"Oh dear no, that will never do. If you wish to at­tract the right sort of person, you must keep up ap­pearances."

"Yes, of course. I shall sell Great-Aunt Matilda's di­amonds and we shall do the thing in style."

"No!" Nathan exploded. "I cannot allow you to sell your most valuable jewels for my sake."

"They are too hideously old-fashioned to wear," Jessica pointed out. "Besides, it will be for my sake, too. I have no objection to catching a wealthy hus­band, just so he be amiable, and even if we fail it will be a famous adventure. You have been all the way to America, but I have never gone farther afield than Eboracum and Hadrian's Wall."

"Eboracum?" Nathan looked blank. He had spent fewer years under Miss Tibbett's tutelage than his sis­ter.

"The Roman name for York," the governess re­minded him.

He made an impatient gesture. "If you are willing to sell the diamonds, Jess, will they not bring enough to pay for the lease?" he asked.

"No, I had already thought of that and had them valued in Durham, but they would pay for a few weeks in Bath and even enable us to cut a dash." Jessica's ha­zel eyes sparkled at the prospect.

"I cannot countenance such deceit!" cried Nathan. "To put on a show so as to lure innocents into our net would be utterly dishonourable. I had rather resign myself to living in genteel poverty."

"So should not I." The sparkle in her eyes was now militant. "I don't mean to suggest that you should elope with an heiress without her parents' permission. If I am so lucky as to receive an offer from the right sort of gentleman, you may be sure I shall not accept it with­out revealing my true circumstances. Think of Langdale, Nathan. Can you bear to let it go, after it has been in the family for two centuries, without making every effort to keep it?"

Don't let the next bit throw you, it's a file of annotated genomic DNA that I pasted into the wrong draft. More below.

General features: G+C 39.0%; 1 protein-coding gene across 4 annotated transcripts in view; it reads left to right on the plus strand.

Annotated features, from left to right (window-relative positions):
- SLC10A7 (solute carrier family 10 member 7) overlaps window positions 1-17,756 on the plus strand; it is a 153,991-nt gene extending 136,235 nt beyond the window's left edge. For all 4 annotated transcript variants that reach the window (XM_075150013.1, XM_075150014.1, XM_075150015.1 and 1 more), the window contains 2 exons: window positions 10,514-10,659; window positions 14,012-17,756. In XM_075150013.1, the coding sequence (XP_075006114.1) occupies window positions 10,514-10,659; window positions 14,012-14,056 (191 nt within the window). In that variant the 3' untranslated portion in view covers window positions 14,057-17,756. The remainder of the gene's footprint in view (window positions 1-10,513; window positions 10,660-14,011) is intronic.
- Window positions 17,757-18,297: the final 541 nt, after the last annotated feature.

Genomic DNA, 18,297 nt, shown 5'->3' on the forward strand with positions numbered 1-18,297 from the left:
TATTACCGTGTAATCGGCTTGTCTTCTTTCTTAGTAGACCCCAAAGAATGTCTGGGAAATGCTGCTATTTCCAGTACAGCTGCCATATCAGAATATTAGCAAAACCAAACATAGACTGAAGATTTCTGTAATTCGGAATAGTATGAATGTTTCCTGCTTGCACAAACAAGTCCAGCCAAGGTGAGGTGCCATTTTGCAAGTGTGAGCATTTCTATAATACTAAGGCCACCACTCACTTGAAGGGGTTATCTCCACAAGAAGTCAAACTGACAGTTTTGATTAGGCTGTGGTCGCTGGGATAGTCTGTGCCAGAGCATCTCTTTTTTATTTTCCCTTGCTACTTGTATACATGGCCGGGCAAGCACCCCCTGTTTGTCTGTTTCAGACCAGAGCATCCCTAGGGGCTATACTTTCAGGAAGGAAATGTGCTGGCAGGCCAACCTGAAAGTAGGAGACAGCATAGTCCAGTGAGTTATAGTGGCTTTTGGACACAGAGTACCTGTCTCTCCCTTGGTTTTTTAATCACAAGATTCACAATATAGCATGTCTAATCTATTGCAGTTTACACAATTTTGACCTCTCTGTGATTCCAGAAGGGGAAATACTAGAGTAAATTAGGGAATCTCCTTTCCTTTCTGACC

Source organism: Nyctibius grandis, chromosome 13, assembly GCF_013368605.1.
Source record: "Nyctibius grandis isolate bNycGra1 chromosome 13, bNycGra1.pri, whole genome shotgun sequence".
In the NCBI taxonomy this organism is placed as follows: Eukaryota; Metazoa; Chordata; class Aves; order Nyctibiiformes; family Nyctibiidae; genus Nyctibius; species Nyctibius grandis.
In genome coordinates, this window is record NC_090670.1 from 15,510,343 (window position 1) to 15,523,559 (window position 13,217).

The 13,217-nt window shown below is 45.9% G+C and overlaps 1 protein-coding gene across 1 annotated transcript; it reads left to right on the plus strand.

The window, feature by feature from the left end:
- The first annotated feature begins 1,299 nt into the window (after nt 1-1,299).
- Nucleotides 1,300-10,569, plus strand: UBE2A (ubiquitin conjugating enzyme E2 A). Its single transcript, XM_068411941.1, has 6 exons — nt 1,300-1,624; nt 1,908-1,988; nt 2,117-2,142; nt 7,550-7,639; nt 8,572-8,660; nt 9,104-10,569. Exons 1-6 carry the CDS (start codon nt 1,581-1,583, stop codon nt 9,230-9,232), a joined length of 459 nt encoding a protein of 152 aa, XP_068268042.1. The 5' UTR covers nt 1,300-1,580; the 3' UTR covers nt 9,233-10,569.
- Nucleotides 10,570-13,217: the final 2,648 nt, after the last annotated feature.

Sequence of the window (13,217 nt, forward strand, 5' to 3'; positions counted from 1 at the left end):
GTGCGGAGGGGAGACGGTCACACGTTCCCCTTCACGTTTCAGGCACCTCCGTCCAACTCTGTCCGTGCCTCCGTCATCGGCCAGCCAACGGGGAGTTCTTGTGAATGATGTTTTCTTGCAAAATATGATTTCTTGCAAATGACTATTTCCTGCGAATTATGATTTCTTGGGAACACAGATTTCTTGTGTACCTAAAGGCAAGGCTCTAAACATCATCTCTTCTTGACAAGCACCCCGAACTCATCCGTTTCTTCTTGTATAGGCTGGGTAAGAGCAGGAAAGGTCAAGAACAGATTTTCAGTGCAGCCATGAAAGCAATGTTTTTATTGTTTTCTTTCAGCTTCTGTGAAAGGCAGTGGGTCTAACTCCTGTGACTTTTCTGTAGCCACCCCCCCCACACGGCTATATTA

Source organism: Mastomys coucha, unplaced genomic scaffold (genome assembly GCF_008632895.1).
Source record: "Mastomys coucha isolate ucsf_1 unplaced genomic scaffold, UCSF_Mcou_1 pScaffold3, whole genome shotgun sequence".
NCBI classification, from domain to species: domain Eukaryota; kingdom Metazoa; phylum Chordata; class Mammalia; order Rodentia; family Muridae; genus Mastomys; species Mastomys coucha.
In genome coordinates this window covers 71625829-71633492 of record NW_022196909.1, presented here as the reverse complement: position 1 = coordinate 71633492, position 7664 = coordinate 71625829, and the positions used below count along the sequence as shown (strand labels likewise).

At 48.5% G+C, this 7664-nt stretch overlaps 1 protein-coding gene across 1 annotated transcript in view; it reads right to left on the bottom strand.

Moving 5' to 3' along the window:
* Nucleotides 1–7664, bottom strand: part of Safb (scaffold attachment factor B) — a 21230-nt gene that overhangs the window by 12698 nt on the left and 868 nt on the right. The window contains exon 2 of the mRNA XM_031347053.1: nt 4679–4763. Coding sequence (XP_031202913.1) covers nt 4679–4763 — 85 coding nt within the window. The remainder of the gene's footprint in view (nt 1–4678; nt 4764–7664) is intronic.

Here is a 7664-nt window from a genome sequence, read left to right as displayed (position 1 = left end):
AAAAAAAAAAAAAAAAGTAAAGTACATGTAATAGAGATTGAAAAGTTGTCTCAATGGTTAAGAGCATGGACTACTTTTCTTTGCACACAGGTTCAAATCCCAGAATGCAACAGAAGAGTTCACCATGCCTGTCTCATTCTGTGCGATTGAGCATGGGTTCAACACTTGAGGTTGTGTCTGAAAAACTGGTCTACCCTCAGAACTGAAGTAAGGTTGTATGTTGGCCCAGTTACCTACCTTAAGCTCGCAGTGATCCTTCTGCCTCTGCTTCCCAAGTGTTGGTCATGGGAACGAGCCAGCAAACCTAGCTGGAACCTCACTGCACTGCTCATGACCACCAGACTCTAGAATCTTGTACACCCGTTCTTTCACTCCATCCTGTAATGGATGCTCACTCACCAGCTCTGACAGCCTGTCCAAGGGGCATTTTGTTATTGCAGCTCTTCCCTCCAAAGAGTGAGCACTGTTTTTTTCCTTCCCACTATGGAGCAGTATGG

"Of course not," he said wretchedly. "If only there was another way! Surely it would be enough for one of us to marry?"

"To be sure, but if we both make the attempt it will double our chances. You might succeed where I fail. On the other hand, if I am betrothed before you, then you can withdraw from the hunt. The search, I mean," she amended. "Hunt" sounded shockingly mercenary, and her brother's tender sensibilities must be spared.

"I wish I had not sold out," he groaned. "Perhaps I should re-enlist and dash over to Belgium to fight Boney."

"Nathan, no!" Jessica was aghast. "You have done your duty for your country and now it's time to think of yourself and your family."

"Don't worry, Jess, I'm tired of fighting." He man­aged to smile. "All I want is to settle down and raise sheep. It did not seem too much to hope for."

Matthew's story:
His aunt patted his arm. "I have often thought that your enthusiastic embrace of the amusements of Town was more of an attempt to forget the horrors of war than a defect of character."